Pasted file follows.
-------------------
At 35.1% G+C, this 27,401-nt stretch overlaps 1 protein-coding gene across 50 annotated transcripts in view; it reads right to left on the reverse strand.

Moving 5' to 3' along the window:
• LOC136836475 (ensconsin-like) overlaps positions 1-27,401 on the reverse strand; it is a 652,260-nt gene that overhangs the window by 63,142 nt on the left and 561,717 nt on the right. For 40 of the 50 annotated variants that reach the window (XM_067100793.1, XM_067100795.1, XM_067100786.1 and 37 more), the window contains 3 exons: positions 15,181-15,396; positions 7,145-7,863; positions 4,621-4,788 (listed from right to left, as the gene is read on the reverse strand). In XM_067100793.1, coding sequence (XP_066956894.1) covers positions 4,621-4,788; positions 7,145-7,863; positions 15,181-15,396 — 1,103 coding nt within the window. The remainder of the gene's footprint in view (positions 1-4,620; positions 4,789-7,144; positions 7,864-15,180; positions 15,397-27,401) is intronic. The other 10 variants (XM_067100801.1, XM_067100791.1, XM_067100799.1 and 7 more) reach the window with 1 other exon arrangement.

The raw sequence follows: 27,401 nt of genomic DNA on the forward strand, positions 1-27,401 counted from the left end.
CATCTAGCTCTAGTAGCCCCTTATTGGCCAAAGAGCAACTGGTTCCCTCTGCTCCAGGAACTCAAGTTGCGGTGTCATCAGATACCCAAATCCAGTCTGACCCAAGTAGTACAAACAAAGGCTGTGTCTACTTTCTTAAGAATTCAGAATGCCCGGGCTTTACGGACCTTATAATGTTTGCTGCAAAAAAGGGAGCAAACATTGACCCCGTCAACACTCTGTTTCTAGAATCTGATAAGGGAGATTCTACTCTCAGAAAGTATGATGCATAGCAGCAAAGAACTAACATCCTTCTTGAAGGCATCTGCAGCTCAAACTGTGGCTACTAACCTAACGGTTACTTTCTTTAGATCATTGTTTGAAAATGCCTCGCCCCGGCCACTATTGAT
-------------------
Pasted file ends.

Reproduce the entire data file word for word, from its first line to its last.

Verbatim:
At 35.1% G+C, this 27,401-nt stretch overlaps 1 protein-coding gene across 50 annotated transcripts in view; it reads right to left on the reverse strand.

Moving 5' to 3' along the window:
• LOC136836475 (ensconsin-like) overlaps positions 1-27,401 on the reverse strand; it is a 652,260-nt gene that overhangs the window by 63,142 nt on the left and 561,717 nt on the right. For 40 of the 50 annotated variants that reach the window (XM_067100793.1, XM_067100795.1, XM_067100786.1 and 37 more), the window contains 3 exons: positions 15,181-15,396; positions 7,145-7,863; positions 4,621-4,788 (listed from right to left, as the gene is read on the reverse strand). In XM_067100793.1, coding sequence (XP_066956894.1) covers positions 4,621-4,788; positions 7,145-7,863; positions 15,181-15,396 — 1,103 coding nt within the window. The remainder of the gene's footprint in view (positions 1-4,620; positions 4,789-7,144; positions 7,864-15,180; positions 15,397-27,401) is intronic. The other 10 variants (XM_067100801.1, XM_067100791.1, XM_067100799.1 and 7 more) reach the window with 1 other exon arrangement.

The raw sequence follows: 27,401 nt of genomic DNA on the forward strand, positions 1-27,401 counted from the left end.
CATCTAGCTCTAGTAGCCCCTTATTGGCCAAAGAGCAACTGGTTCCCTCTGCTCCAGGAACTCAAGTTGCGGTGTCATCAGATACCCAAATCCAGTCTGACCCAAGTAGTACAAACAAAGGCTGTGTCTACTTTCTTAAGAATTCAGAATGCCCGGGCTTTACGGACCTTATAATGTTTGCTGCAAAAAAGGGAGCAAACATTGACCCCGTCAACACTCTGTTTCTAGAATCTGATAAGGGAGATTCTACTCTCAGAAAGTATGATGCATAGCAGCAAAGAACTAACATCCTTCTTGAAGGCATCTGCAGCTCAAACTGTGGCTACTAACCTAACGGTTACTTTCTTTAGATCATTGTTTGAAAATGCCTCGCCCCGGCCACTATTGAT